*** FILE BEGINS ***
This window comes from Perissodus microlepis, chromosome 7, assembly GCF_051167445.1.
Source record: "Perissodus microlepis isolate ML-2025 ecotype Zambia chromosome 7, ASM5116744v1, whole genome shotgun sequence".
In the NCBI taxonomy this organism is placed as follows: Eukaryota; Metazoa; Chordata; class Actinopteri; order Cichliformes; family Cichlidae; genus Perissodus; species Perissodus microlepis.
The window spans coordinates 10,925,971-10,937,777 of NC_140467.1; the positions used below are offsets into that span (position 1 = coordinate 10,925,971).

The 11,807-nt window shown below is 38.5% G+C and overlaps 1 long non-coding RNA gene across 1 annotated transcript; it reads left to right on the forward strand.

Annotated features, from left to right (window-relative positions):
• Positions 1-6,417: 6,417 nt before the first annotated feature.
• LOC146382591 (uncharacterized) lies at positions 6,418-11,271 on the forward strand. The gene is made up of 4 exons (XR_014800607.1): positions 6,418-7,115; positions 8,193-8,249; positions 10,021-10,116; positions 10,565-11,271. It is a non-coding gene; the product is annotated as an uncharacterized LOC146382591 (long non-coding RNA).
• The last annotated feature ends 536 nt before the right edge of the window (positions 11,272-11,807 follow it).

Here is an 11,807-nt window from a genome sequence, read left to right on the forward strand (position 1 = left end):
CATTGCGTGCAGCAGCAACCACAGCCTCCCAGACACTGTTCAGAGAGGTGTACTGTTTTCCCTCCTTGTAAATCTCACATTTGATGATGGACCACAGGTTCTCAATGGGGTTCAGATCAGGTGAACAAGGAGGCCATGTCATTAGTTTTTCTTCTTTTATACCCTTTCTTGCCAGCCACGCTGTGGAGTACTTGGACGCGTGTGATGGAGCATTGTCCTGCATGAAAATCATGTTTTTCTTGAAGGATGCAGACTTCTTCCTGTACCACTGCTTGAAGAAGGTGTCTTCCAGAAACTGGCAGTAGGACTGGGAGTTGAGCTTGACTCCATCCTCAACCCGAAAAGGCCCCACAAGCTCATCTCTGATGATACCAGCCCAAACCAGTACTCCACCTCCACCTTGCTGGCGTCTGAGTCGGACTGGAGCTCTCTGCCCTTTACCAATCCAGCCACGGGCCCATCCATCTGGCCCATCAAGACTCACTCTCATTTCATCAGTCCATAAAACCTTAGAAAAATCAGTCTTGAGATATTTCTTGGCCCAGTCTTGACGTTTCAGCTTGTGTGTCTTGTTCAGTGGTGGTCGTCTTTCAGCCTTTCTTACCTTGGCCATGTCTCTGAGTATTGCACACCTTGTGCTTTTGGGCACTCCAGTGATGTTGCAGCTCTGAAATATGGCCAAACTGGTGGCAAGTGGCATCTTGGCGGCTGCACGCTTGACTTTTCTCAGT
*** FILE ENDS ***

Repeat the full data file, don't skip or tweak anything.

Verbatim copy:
This window comes from Perissodus microlepis, chromosome 7, assembly GCF_051167445.1.
Source record: "Perissodus microlepis isolate ML-2025 ecotype Zambia chromosome 7, ASM5116744v1, whole genome shotgun sequence".
In the NCBI taxonomy this organism is placed as follows: Eukaryota; Metazoa; Chordata; class Actinopteri; order Cichliformes; family Cichlidae; genus Perissodus; species Perissodus microlepis.
The window spans coordinates 10,925,971-10,937,777 of NC_140467.1; the positions used below are offsets into that span (position 1 = coordinate 10,925,971).

The 11,807-nt window shown below is 38.5% G+C and overlaps 1 long non-coding RNA gene across 1 annotated transcript; it reads left to right on the forward strand.

Annotated features, from left to right (window-relative positions):
• Positions 1-6,417: 6,417 nt before the first annotated feature.
• LOC146382591 (uncharacterized) lies at positions 6,418-11,271 on the forward strand. The gene is made up of 4 exons (XR_014800607.1): positions 6,418-7,115; positions 8,193-8,249; positions 10,021-10,116; positions 10,565-11,271. It is a non-coding gene; the product is annotated as an uncharacterized LOC146382591 (long non-coding RNA).
• The last annotated feature ends 536 nt before the right edge of the window (positions 11,272-11,807 follow it).

Here is an 11,807-nt window from a genome sequence, read left to right on the forward strand (position 1 = left end):
CATTGCGTGCAGCAGCAACCACAGCCTCCCAGACACTGTTCAGAGAGGTGTACTGTTTTCCCTCCTTGTAAATCTCACATTTGATGATGGACCACAGGTTCTCAATGGGGTTCAGATCAGGTGAACAAGGAGGCCATGTCATTAGTTTTTCTTCTTTTATACCCTTTCTTGCCAGCCACGCTGTGGAGTACTTGGACGCGTGTGATGGAGCATTGTCCTGCATGAAAATCATGTTTTTCTTGAAGGATGCAGACTTCTTCCTGTACCACTGCTTGAAGAAGGTGTCTTCCAGAAACTGGCAGTAGGACTGGGAGTTGAGCTTGACTCCATCCTCAACCCGAAAAGGCCCCACAAGCTCATCTCTGATGATACCAGCCCAAACCAGTACTCCACCTCCACCTTGCTGGCGTCTGAGTCGGACTGGAGCTCTCTGCCCTTTACCAATCCAGCCACGGGCCCATCCATCTGGCCCATCAAGACTCACTCTCATTTCATCAGTCCATAAAACCTTAGAAAAATCAGTCTTGAGATATTTCTTGGCCCAGTCTTGACGTTTCAGCTTGTGTGTCTTGTTCAGTGGTGGTCGTCTTTCAGCCTTTCTTACCTTGGCCATGTCTCTGAGTATTGCACACCTTGTGCTTTTGGGCACTCCAGTGATGTTGCAGCTCTGAAATATGGCCAAACTGGTGGCAAGTGGCATCTTGGCGGCTGCACGCTTGACTTTTCTCAGT